I often think about it as music. How bands work, right? Like I get a lot of shit for when I put out Altar on a very small press. People were like, because I got paid $25 for that story. And, I was like, look, I come from the music industry part of my life.

And that was the way they did it back in the like eighties, you know, the nineties bands would create these demo tapes. Right? And they’d send the demo tapes around to a hundred record labels, or they would pass them out at parties, and people got hooked on the band. And so I kind of treated my first two chapbooks, Mother and Altar, I kind of treated those like demo tapes.

I was like, I want to build readership. I want to build awareness. I want people to read my stuff. Um, so I didn’t mind that it was a loss leader. So there’s a lot of different ways to get there. And you should never take anyone else’s opinion as gospel, because it really comes down to what your personal situation is, where you are at, where you’re feeling like you’re situated, what you want to get out of it.

HS: How did you get your agent? You’ve had more than one, right? You switched agents before. 

PF: I’ve had three. There is no tried and true way to get an agent. The most common way is obviously to query them and then hope that they ask for your manuscript and then send them your manuscript and hope that they like it. And then go from there. 

If you have a writer who’s someone established or who has an agent, and you submit to that person’s agent, that can get you a little bit more attention from the agent.

My first agent, I got in a very unique way. I was hired to write a novelization of a video game. I didn’t have an agent, and the video game company wouldn’t hire me unless I had an agent. So, I was talking to the video game person, and she said, oh, well, I have somebody who can represent you for this deal.

That person came on, the video game deal fell through, but then he continued to represent me cause he’d read enough of my work and he was like, yeah, I think we can sell you.

[With my current agent], I Googled literary horror agent, and Elizabeth Copps was like the first name that popped up. I queried her. I had a novel done at the time, A Child Alone with Strangers. I queried her. 

I was messaging some of my author friends and I messaged Andy Davidson and I said, “Hey, you think your agent would be interested in looking at something of mine?”

And he said, yeah, here’s her name. And I was like, oh my God. I literally just sent her my book like a day ago. So, it was just happenstance.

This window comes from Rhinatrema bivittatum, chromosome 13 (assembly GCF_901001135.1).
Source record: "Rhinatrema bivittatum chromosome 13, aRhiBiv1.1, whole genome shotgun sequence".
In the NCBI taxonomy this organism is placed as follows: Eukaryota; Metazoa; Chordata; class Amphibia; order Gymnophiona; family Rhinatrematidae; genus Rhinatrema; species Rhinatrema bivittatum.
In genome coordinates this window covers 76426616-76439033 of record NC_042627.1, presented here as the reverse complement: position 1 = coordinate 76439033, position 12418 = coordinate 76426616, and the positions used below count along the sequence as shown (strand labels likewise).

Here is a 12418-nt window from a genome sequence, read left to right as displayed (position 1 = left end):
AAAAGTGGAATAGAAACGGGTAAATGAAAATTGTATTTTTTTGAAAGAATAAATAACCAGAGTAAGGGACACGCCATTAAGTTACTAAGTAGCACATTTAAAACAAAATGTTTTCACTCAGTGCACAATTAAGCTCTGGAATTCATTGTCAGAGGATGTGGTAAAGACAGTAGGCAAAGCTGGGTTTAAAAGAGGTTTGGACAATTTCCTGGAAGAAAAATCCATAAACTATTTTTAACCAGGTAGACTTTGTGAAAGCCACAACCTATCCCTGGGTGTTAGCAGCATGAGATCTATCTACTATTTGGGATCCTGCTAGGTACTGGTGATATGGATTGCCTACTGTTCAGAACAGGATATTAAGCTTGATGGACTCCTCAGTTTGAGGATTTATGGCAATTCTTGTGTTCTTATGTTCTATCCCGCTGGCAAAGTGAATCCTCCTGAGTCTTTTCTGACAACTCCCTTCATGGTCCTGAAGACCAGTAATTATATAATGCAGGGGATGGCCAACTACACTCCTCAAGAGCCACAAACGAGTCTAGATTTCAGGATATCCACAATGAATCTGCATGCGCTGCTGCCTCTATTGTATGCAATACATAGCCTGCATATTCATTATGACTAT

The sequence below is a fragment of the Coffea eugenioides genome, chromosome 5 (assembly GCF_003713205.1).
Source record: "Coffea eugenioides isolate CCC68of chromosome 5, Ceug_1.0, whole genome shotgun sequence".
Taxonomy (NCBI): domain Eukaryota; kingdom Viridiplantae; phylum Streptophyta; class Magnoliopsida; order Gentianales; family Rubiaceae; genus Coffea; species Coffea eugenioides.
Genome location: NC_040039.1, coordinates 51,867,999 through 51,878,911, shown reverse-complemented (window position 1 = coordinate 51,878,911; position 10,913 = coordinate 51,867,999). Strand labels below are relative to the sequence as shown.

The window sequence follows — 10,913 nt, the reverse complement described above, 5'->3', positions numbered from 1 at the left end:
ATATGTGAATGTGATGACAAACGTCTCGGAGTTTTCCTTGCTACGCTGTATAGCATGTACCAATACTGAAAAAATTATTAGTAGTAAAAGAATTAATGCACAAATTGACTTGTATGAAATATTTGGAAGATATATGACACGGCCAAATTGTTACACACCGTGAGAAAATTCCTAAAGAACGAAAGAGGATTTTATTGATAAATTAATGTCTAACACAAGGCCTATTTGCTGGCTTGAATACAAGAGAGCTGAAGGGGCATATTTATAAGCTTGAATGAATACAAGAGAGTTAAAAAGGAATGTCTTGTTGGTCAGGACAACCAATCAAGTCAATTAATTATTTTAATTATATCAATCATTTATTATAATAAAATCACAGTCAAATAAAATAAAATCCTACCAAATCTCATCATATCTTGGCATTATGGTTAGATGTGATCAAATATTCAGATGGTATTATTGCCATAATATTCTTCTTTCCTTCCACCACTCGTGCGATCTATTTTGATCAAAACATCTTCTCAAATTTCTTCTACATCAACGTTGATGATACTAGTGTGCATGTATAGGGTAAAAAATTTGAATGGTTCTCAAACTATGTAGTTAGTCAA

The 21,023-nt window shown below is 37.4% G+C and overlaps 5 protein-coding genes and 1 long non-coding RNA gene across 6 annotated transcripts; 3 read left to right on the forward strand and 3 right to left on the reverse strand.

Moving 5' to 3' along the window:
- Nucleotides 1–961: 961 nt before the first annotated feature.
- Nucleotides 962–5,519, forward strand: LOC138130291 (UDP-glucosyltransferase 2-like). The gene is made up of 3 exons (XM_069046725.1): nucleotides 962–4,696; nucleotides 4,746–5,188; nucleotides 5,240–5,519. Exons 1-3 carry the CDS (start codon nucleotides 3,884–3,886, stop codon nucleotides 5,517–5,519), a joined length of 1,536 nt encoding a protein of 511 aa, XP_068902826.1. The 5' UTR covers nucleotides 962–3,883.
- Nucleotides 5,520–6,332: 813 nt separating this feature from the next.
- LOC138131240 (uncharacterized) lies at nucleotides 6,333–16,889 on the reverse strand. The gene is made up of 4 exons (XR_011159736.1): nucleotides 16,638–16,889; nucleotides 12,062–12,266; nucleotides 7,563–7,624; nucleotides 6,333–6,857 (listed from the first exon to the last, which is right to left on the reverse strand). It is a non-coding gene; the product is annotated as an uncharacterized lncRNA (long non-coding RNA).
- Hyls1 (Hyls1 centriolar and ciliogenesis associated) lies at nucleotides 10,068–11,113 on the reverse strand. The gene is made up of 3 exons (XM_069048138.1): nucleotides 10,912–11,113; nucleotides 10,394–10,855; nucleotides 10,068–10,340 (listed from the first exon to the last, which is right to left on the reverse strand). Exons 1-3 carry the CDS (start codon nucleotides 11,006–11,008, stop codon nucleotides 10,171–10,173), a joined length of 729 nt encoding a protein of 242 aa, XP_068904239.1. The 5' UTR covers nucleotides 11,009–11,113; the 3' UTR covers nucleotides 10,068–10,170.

She liked the book enough that she represented me. And then after she found out that Andy knew me, and that was just icing on the cake.

I think the most tried and true way is to have a professional query letter, have a book ready to go, and make sure that book has been proof-read by a friend or by a professional editor.

Cover of Boys in the Valley by Philip Fracassi. cover shows a small house and barn in a valley, in the distance are tree covered hills.

HS: For a long time you were writing short stories, but now it seems like you’re focusing more on novels. Was that kind of a seamless or natural thing for you? Or was it something that you wanted to do because it would be better for you professionally? 

PF: The novel thing was an agent. My first agent said, “you’ve got to write a novel. Short story collections aren’t gonna make you any money.”

And so I did, I wrote the novel that’s coming out next summer, A Child Alone with Strangers

And I still write short stories. I just finished a 10,000 word short story, but I think I’m trying to get the novel thing going.

My best case scenario would be to have a sort of, uh, a similar sort of, um, output as like a Josh Malerman, or Paul Tremblay, or Adam Nevill, where they’re basically putting out a novel a year, and then they’re putting out a sort of short stories sort of here and there. 

HS: Do you think there’s any strong career benefits that you’ve seen, joining organizations like the HWA?

PF: I think anything that allows you to do what you guys do with HOWLS—anything you do that’s networking is valuable. I’m a member of the HWA. I like it. I feel good about supporting it. It’s a good organization. They do a lot for writers. I don’t mind giving them 60 bucks a year. They have a mentor program and stuff like that. 

I mean, writers are kind of, you know, we have a certain plumage. It’s not very common. So anytime you can associate with people who are like-minded, I think it’s a positive thing. There’s a lot of benefit that comes out of it, even if it’s just having conversations.

Is it going to help you get published? I don’t think so. Don’t expect your fate to suddenly skyrocket because of it, but it is great to be part of an organization.

HS: In a world where so many are MFA educated, how do you work on improving your craft outside of formal education?

PF: I don’t have a formal education. I don’t have a college degree and I never did the MFA program. I’ve talked to writers who have done it, and the general consensus seems to be that they don’t really feel it was all that helpful. But I do think that learning from people like Stephen Graham Jones—he teaches a course in the MFA program—I think it’s a beneficial thing for sure. For me, I am kind of a self-taught writer. I’ve learned how to write by reading primarily. I always tell people the best way to be a good writer is to be an avid reader and to take lessons from what you read.